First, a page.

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Publication Detail
Responses of epithelial monolayers to an imposed deformation
  • Publication Type:
  • Authors:
    Wyatt TPJ
  • Date awarded:
  • Pagination:
    1, 196
  • Supervisors:
    Charras GT,Baum B
  • Status:
  • Awarding institution:
    University College London
  • Language:
  • Keywords:
    epithelia, mechanobiology, biophysics, cell division, homeostasis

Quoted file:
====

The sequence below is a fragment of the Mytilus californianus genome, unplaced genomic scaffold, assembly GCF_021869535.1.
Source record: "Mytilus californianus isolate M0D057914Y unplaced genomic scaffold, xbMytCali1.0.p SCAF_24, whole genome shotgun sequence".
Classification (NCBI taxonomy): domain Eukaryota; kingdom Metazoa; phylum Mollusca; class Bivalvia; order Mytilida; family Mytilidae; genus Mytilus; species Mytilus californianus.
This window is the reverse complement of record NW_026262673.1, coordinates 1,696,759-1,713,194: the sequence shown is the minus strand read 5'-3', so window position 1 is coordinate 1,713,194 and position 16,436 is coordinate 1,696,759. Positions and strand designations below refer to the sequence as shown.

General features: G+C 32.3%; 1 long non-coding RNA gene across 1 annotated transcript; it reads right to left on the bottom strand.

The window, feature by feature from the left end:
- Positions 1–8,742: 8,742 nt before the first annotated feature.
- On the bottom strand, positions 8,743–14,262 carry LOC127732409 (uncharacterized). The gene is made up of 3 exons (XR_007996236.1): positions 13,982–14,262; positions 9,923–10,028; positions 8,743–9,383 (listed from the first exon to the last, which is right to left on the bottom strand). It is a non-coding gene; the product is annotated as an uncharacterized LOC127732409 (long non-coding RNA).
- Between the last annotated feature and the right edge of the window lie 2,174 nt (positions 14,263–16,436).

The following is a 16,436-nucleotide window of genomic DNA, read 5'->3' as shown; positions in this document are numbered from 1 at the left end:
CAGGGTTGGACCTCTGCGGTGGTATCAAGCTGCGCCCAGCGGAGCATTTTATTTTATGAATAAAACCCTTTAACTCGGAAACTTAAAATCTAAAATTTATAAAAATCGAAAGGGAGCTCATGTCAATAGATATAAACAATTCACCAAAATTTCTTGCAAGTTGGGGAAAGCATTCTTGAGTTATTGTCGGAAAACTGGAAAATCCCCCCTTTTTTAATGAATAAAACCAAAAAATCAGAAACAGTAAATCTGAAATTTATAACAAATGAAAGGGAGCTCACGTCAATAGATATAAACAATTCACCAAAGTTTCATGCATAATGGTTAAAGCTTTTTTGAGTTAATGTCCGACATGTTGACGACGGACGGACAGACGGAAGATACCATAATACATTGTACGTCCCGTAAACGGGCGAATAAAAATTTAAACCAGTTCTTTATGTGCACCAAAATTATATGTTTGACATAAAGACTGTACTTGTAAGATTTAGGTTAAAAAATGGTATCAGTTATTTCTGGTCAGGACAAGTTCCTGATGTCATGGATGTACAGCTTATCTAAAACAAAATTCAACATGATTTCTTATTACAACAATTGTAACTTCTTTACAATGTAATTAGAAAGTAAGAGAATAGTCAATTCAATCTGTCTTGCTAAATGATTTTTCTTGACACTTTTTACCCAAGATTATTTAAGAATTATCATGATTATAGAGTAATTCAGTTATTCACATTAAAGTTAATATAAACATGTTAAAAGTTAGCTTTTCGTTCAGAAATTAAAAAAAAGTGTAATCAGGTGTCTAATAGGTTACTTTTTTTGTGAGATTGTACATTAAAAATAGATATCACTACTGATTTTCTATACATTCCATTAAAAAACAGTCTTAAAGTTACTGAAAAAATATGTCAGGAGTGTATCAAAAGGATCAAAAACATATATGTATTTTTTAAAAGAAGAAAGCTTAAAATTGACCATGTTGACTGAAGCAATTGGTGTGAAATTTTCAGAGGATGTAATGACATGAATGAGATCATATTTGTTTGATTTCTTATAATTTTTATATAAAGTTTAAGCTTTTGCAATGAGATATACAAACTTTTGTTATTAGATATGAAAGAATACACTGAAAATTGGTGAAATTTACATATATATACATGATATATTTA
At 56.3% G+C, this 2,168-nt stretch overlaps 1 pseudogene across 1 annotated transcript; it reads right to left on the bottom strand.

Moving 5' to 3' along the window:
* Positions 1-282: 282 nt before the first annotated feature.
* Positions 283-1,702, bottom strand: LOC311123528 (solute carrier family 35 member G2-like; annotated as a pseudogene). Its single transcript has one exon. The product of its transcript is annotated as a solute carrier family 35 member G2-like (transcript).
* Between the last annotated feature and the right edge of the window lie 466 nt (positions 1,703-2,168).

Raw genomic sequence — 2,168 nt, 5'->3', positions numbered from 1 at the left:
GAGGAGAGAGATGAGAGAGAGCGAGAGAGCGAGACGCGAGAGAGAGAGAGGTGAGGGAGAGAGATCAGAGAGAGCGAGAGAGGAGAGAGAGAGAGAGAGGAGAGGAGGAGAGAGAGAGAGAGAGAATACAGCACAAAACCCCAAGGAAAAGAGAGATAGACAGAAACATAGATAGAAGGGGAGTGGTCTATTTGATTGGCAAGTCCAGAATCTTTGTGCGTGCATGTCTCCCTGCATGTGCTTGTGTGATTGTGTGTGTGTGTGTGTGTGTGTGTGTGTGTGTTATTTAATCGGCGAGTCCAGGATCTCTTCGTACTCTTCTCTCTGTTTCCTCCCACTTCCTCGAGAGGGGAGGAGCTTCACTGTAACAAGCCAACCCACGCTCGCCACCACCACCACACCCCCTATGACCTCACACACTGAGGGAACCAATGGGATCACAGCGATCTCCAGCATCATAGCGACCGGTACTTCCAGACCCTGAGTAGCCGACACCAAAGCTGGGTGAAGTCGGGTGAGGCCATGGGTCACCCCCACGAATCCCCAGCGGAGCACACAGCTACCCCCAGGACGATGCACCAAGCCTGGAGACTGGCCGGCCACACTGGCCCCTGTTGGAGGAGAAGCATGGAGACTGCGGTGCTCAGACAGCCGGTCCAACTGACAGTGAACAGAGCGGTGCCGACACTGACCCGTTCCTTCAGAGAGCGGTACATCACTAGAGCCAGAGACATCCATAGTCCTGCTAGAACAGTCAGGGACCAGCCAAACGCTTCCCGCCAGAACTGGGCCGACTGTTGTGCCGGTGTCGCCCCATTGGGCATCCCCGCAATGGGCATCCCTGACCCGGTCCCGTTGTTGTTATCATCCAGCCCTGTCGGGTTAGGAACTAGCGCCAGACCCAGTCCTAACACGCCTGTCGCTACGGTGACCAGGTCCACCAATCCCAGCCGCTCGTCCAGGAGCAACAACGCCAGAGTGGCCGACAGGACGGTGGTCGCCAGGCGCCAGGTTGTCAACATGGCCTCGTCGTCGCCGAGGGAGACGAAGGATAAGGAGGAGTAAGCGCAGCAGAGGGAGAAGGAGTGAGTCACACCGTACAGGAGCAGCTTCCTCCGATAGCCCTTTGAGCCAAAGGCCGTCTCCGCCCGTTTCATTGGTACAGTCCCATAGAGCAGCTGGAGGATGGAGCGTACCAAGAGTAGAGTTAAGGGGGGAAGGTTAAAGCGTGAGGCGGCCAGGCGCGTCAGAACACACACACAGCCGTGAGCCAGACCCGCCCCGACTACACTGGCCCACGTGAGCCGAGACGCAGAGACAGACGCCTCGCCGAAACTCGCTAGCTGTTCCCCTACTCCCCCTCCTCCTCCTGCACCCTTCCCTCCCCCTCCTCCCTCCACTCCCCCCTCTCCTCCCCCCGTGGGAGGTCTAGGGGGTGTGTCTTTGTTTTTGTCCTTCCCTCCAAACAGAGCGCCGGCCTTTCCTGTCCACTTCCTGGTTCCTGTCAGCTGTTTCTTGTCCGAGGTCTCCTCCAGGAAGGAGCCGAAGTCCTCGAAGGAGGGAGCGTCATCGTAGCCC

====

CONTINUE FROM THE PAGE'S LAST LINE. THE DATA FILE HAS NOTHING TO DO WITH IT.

Epithelial monolayers are a class of animal tissue which comprise some of the most basic and important structures in metazoans. Many remarkable morphogenetic events, responsible for determining adult tissue shape, take place in epithelia and they continue to perform crucial functions throughout adult life. Whether it is the filling of the bladder or during a precise morphogenetic transformation, epithelia must frequently undergo or drive tissue deformations. Therefore, much effort has been directed towards understanding the combination of material properties and cellular behaviours which determine how epithelia respond to the application of stress and strain. The complex biophysical environment of in vivo tissues, however, can hinder attempts to understand the underlying mechanisms and principles at play. To address this, a novel and highly simplified system is utilised in which uniaxial strain is applied to epithelia monolayers which are devoid of a substrate. Application of compressive strain to these suspended epithelia unexpectedly revealed their ability to autonomously flatten buckles and remodel cell shape as the tissue mechanically adapts to a new shorter length over a duration of ~60 seconds. These changes, which are found to be driven by actomyosin contractility, appear fully reversible since the epithelia can readapt to their initial length when it is restored and maintained over a similar time period. At longer timescales, cell division within the epithelia is also found to be affected by the application of strain. Both compressive and tensile strain causes an alignment of division orientation which is demonstrated to be due to a global realignment of cell long axes combined with orientation of division along these axes, rather than by cells detecting and responding to long-range tissue stress orientation. In turn, these strain-oriented cell divisions homeostatically alter tissue organisation by redistributing cell mass along the direction of division and ultimately restore isotropic cell shape.
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